Lisa's Notebook

Writing Exercises by Lisa McNulty.

Drabble - Aristotle’s Ethics

For the uninitiated, a ‘drabble’ is a work of fiction of exactly 100 words long, which is intended to test the writer’s ability to express interesting ideas in a confined space. I am experimenting here with using the format to explain philosophical concepts. This may become something I use as writing prompts for days when I am short of time and spoons.

(This isn’t the drabble yet. The next paragraph is the drabble. All will become clear.)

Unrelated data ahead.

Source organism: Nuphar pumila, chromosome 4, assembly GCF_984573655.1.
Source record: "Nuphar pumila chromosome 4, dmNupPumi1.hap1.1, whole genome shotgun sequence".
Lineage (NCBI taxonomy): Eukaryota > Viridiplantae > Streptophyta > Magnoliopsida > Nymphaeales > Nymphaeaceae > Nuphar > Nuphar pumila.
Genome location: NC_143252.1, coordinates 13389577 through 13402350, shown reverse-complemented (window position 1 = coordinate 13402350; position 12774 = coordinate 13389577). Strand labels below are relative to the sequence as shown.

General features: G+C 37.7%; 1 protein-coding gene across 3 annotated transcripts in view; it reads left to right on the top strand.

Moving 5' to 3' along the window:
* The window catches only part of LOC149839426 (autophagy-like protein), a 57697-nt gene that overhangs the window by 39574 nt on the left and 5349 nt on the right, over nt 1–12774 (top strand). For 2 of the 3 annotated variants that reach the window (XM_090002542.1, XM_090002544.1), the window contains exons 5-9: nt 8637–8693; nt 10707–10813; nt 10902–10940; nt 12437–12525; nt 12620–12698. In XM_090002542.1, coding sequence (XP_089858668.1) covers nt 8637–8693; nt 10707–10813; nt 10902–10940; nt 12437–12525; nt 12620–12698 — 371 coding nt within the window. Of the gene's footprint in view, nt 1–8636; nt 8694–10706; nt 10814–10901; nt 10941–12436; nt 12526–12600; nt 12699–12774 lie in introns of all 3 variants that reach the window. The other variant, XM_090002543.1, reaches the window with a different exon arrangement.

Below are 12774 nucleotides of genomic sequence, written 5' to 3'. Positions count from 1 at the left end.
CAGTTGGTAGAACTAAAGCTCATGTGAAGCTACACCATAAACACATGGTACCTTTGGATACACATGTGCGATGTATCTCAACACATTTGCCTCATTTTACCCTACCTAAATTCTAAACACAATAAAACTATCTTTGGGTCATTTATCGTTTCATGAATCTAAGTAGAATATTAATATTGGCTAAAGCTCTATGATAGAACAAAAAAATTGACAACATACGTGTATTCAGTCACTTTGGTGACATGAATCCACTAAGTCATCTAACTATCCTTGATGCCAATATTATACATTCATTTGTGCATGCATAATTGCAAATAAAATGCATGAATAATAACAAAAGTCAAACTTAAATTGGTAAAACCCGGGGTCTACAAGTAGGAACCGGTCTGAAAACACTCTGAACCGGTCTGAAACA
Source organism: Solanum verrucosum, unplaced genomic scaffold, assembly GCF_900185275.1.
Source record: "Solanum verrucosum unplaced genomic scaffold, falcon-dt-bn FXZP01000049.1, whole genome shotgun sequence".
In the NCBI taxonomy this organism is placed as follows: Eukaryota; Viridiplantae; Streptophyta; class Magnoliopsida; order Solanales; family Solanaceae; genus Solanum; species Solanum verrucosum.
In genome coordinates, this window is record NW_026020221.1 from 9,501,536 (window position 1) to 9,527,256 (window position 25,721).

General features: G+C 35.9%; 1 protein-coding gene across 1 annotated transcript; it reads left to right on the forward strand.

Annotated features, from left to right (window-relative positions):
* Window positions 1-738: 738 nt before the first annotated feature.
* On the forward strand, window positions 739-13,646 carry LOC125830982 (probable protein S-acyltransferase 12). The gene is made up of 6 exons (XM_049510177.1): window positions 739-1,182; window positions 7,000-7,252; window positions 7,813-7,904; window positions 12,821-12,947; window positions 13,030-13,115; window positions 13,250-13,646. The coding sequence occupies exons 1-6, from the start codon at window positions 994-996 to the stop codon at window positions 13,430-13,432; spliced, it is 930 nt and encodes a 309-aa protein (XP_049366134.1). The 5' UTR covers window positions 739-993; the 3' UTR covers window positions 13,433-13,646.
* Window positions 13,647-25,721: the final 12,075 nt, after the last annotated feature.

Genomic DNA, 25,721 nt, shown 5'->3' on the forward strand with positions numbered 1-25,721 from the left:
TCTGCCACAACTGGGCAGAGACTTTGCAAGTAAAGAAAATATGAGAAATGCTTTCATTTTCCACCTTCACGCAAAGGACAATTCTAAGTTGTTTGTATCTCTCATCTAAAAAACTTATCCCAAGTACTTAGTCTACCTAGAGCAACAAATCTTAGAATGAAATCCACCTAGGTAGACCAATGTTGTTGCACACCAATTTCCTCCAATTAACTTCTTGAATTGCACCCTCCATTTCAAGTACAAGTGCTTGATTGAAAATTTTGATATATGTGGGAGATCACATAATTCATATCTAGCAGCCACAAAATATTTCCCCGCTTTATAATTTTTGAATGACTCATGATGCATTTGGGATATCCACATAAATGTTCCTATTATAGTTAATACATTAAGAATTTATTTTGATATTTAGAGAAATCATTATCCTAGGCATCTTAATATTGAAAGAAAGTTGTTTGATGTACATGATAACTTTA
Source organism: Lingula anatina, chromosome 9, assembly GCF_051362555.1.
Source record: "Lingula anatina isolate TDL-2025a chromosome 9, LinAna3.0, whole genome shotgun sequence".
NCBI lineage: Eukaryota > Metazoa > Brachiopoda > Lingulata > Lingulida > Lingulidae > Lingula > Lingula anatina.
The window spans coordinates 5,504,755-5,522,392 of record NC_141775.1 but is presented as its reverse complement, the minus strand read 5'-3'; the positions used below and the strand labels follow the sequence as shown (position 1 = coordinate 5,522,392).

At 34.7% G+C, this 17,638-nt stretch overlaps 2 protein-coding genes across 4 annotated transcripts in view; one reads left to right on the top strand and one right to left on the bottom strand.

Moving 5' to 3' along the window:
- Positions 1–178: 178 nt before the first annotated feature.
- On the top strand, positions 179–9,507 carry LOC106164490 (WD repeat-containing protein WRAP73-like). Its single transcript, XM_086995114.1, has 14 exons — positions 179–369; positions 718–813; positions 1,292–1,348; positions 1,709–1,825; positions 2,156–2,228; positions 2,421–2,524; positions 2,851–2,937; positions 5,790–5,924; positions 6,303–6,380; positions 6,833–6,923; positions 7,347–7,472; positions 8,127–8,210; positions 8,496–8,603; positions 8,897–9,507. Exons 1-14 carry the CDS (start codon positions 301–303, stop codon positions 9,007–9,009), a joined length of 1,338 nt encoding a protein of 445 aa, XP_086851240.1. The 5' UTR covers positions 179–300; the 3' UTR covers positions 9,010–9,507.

Aristotle’s ethics focuses on virtues, rather than actions (deontology) or consequences (utilitarianism). Virtues lead to eudaimonia: happiness, or more precisely ‘thriving’. They are acquired through habituation from childhood. Since virtues are required for happiness, we theoretically all want to be virtuous, but can fail to be virtuous owing to akrasia (weakness of will). Cardinal virtues include prudence, temperance, courage, and justice. Rather than being the opposite of a vice, Aristotelian virtues lie between excess and deficiency. In the case of courage, the ‘excess’ state would be foolhardiness, and ‘deficient’ state cowardice, with courage as the ‘golden mean’ between these extremes.


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